By Katie Uva
June 28th marks the 48th anniversary of the Stonewall Riots, which for many sparked the beginning of the modern gay rights movement and the birth of one of the 20th century’s most formative social struggles. But what many may not know is that June 20th marks the 48th anniversary of a smaller gay rights struggle that took place in Queens.
While most of the culprits stayed silent, one, Myles Tashman, spoke to The New York Times using his full name, without fear of punishment. He admitted that he and others had gotten together to shine flashlights in the faces of gay men in the park and force them out. “Admittedly, it was against the law,” he said. “But we had police consent.” As to whether this same group had cut down the trees? “You can use your own imagination,” he said.
Tashman and his fellow vigilantes acted with the tacit approval of the police. Two witnesses who called the police when they saw trees being cut down said the police were slow in arriving. One witness was told that the vigilantes “were doing a job which the police were not able to do to the satisfaction of the community.” The second witness observed the police chatting with the vigilantes and then leaving the park without arresting anyone or halting the destruction of the trees.
The incident divided concerned residents and city officials. A witness suggested that the park’s destruction was the result of an ongoing battle for the space, with gay men repeatedly being chased away but then returning : “Yeah, the vigs [vigilantes] would go out at night and pick on the fags until the fags couldn’t take it anymore.” The article noted that gay men came from as far away as Connecticut and Pennsylvania to meet in the park. While Tashman claimed that his group was acting to protect mothers and children in the neighborhood, one of those mothers expressed her disapproval, calling the vigilantism “a dangerous infringement of people’s rights.” Another called Tashman’s bluff, saying “They say they were protecting mothers and children? Nonsense. What mothers and children are out at 1 o’clock in the morning?” However, most witnesses and commentators were afraid to give their real names, and the police claimed that no one who lived in the adjacent apartment buildings was willing to provide information on record.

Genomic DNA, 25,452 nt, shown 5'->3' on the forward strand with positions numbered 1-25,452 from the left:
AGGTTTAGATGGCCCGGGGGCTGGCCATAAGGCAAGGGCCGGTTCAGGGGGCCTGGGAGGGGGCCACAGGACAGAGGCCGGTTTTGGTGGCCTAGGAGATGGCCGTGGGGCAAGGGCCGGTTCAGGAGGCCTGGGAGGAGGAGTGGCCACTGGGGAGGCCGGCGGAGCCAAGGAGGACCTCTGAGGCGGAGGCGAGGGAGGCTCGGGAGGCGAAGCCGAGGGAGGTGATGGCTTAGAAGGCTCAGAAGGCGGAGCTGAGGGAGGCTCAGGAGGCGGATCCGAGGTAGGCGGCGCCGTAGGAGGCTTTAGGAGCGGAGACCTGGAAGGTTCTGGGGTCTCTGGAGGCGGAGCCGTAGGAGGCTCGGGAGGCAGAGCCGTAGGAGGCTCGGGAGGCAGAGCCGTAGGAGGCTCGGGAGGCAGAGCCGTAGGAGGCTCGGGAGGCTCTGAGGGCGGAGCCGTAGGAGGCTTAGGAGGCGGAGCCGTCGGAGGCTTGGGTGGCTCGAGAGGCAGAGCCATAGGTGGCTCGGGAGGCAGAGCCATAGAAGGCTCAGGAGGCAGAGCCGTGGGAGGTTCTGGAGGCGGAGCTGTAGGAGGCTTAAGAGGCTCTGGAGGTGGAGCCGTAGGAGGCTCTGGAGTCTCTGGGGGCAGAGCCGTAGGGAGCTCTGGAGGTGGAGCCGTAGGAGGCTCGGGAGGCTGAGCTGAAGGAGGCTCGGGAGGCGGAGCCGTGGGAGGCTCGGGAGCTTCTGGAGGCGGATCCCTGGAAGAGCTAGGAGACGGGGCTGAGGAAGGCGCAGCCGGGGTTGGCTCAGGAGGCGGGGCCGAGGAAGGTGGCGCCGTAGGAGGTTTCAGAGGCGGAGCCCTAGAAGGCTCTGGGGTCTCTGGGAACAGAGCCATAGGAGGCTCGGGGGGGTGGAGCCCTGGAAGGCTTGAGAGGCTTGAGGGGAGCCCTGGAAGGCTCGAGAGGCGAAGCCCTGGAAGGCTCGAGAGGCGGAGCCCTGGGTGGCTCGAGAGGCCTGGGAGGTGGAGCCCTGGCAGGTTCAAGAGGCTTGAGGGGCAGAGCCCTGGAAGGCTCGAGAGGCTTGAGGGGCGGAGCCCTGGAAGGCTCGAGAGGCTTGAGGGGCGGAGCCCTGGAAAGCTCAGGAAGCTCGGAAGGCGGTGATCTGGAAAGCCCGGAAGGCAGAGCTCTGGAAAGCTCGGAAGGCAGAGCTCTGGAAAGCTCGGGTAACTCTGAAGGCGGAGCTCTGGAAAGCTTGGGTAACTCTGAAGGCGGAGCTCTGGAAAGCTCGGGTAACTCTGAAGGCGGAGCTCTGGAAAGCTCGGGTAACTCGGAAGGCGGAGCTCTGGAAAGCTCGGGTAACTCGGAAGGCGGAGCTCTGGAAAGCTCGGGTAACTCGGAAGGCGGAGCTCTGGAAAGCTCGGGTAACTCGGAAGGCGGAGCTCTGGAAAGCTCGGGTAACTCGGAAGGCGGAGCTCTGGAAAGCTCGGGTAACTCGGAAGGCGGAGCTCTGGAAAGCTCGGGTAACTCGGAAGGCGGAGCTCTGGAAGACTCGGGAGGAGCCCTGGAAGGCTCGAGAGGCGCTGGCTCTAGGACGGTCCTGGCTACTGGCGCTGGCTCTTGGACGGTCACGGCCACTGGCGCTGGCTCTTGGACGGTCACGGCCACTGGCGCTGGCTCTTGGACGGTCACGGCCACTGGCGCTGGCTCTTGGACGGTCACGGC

The Parks Department denounced the destruction of the park and the harassment of gay men and called for an investigation, but the investigation never materialized. The New York Times wrote its final article about the event in September 1969, and no one was ever arrested for cutting down the trees.
While city officials dragged their feet or found themselves obstructed in their investigations, gay activists responded promptly. The New York chapter of the Mattachine Society began raising money to replace the trees, and called a meeting to discuss other possible responses.
In the interim, however, the Stonewall riots occurred, which eclipsed the events in Queens and marked a major turning point in gay rights activism. The rioters at Stonewall were largely young and poor, and their type of activism was influenced by the more militant movements of the middle and late 1960's. A group of activists splintered off and founded the Gay Liberation Front (GLF), which in turn spawned the Gay Activists Alliance (GAA).
While the Stonewall Riots are often viewed as the starting point in gay history, the vandalism in Queens provides one window into gay life before the riots. It demonstrates how harassment of queer people was routine, expected, and often condoned by, if not led outright, by the police.
Yet it also shows how sentiments were changing. Not all residents approved of the vigilante group’s actions. Several decried the destruction of property and went farther to specifically mention the harassment as an unfair violation of gay men’s rights. Most importantly, the men being harassed stood up for themselves. That they returned to the park after being chased away and that they defended their right to be there is what prompted the destruction of the park in the first place.
The vandalism in Queens, the growing number of raids on gay bars, and the coalescing of a young, idealistic group of people shaped by other political movements of the 1960's all provided the fuel for Stonewall and led to the next chapter in the long struggle for queer rights.
Katie Uva is a PhD student in History at the CUNY Graduate Center and an Associate Editor of the Gotham blog. She also works as an educator at the Museum of the City of New York.